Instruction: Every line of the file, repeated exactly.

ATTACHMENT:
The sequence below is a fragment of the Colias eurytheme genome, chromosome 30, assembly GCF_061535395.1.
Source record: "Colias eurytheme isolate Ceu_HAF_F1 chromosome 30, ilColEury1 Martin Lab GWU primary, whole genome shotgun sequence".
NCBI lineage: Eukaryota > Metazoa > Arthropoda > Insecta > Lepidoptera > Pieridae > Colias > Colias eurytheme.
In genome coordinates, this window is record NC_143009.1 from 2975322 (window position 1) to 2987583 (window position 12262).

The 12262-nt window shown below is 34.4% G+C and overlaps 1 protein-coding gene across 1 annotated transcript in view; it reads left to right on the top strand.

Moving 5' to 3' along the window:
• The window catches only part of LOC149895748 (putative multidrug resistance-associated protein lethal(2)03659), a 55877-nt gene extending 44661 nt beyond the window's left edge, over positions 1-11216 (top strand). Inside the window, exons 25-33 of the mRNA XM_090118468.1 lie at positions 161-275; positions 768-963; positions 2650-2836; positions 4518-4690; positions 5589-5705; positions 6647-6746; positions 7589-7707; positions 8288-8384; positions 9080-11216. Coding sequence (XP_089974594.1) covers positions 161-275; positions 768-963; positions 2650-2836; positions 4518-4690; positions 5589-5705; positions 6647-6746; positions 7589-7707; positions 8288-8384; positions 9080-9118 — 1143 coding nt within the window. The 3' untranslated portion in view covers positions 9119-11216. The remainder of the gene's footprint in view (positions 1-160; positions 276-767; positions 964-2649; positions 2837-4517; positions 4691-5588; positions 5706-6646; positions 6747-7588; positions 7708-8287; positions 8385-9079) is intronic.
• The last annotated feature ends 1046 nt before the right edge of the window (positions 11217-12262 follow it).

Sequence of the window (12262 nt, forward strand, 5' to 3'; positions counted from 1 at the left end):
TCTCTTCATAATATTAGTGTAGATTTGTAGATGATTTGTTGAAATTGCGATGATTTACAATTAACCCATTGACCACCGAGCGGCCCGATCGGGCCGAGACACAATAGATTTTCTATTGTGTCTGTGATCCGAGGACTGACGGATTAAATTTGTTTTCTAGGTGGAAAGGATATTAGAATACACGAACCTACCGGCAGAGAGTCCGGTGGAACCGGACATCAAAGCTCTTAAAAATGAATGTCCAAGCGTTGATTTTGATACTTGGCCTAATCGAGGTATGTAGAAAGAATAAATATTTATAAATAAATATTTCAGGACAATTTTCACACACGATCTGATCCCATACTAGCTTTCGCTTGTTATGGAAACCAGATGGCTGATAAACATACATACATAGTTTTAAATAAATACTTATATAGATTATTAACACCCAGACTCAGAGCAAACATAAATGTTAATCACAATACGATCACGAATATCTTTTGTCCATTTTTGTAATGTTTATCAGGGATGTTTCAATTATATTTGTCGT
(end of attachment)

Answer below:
The sequence below is a fragment of the Colias eurytheme genome, chromosome 30, assembly GCF_061535395.1.
Source record: "Colias eurytheme isolate Ceu_HAF_F1 chromosome 30, ilColEury1 Martin Lab GWU primary, whole genome shotgun sequence".
NCBI lineage: Eukaryota > Metazoa > Arthropoda > Insecta > Lepidoptera > Pieridae > Colias > Colias eurytheme.
In genome coordinates, this window is record NC_143009.1 from 2975322 (window position 1) to 2987583 (window position 12262).

The 12262-nt window shown below is 34.4% G+C and overlaps 1 protein-coding gene across 1 annotated transcript in view; it reads left to right on the top strand.

Moving 5' to 3' along the window:
• The window catches only part of LOC149895748 (putative multidrug resistance-associated protein lethal(2)03659), a 55877-nt gene extending 44661 nt beyond the window's left edge, over positions 1-11216 (top strand). Inside the window, exons 25-33 of the mRNA XM_090118468.1 lie at positions 161-275; positions 768-963; positions 2650-2836; positions 4518-4690; positions 5589-5705; positions 6647-6746; positions 7589-7707; positions 8288-8384; positions 9080-11216. Coding sequence (XP_089974594.1) covers positions 161-275; positions 768-963; positions 2650-2836; positions 4518-4690; positions 5589-5705; positions 6647-6746; positions 7589-7707; positions 8288-8384; positions 9080-9118 — 1143 coding nt within the window. The 3' untranslated portion in view covers positions 9119-11216. The remainder of the gene's footprint in view (positions 1-160; positions 276-767; positions 964-2649; positions 2837-4517; positions 4691-5588; positions 5706-6646; positions 6747-7588; positions 7708-8287; positions 8385-9079) is intronic.
• The last annotated feature ends 1046 nt before the right edge of the window (positions 11217-12262 follow it).

Sequence of the window (12262 nt, forward strand, 5' to 3'; positions counted from 1 at the left end):
TCTCTTCATAATATTAGTGTAGATTTGTAGATGATTTGTTGAAATTGCGATGATTTACAATTAACCCATTGACCACCGAGCGGCCCGATCGGGCCGAGACACAATAGATTTTCTATTGTGTCTGTGATCCGAGGACTGACGGATTAAATTTGTTTTCTAGGTGGAAAGGATATTAGAATACACGAACCTACCGGCAGAGAGTCCGGTGGAACCGGACATCAAAGCTCTTAAAAATGAATGTCCAAGCGTTGATTTTGATACTTGGCCTAATCGAGGTATGTAGAAAGAATAAATATTTATAAATAAATATTTCAGGACAATTTTCACACACGATCTGATCCCATACTAGCTTTCGCTTGTTATGGAAACCAGATGGCTGATAAACATACATACATAGTTTTAAATAAATACTTATATAGATTATTAACACCCAGACTCAGAGCAAACATAAATGTTAATCACAATACGATCACGAATATCTTTTGTCCATTTTTGTAATGTTTATCAGGGATGTTTCAATTATATTTGTCGT